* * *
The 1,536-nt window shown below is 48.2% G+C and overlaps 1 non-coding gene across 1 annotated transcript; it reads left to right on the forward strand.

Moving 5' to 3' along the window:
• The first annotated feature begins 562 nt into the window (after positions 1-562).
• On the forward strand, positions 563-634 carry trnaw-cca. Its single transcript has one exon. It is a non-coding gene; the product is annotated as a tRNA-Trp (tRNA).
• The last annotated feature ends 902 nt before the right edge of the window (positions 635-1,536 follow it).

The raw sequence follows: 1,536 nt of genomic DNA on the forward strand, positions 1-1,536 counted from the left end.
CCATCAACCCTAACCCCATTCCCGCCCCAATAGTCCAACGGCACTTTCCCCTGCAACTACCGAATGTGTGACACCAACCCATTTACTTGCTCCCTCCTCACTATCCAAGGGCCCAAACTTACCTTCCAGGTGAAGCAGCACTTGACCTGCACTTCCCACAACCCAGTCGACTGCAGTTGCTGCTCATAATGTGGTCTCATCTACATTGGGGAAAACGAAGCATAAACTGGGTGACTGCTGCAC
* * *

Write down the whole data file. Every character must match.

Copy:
The 1,536-nt window shown below is 48.2% G+C and overlaps 1 non-coding gene across 1 annotated transcript; it reads left to right on the forward strand.

Moving 5' to 3' along the window:
• The first annotated feature begins 562 nt into the window (after positions 1-562).
• On the forward strand, positions 563-634 carry trnaw-cca. Its single transcript has one exon. It is a non-coding gene; the product is annotated as a tRNA-Trp (tRNA).
• The last annotated feature ends 902 nt before the right edge of the window (positions 635-1,536 follow it).

The raw sequence follows: 1,536 nt of genomic DNA on the forward strand, positions 1-1,536 counted from the left end.
CCATCAACCCTAACCCCATTCCCGCCCCAATAGTCCAACGGCACTTTCCCCTGCAACTACCGAATGTGTGACACCAACCCATTTACTTGCTCCCTCCTCACTATCCAAGGGCCCAAACTTACCTTCCAGGTGAAGCAGCACTTGACCTGCACTTCCCACAACCCAGTCGACTGCAGTTGCTGCTCATAATGTGGTCTCATCTACATTGGGGAAAACGAAGCATAAACTGGGTGACTGCTGCAC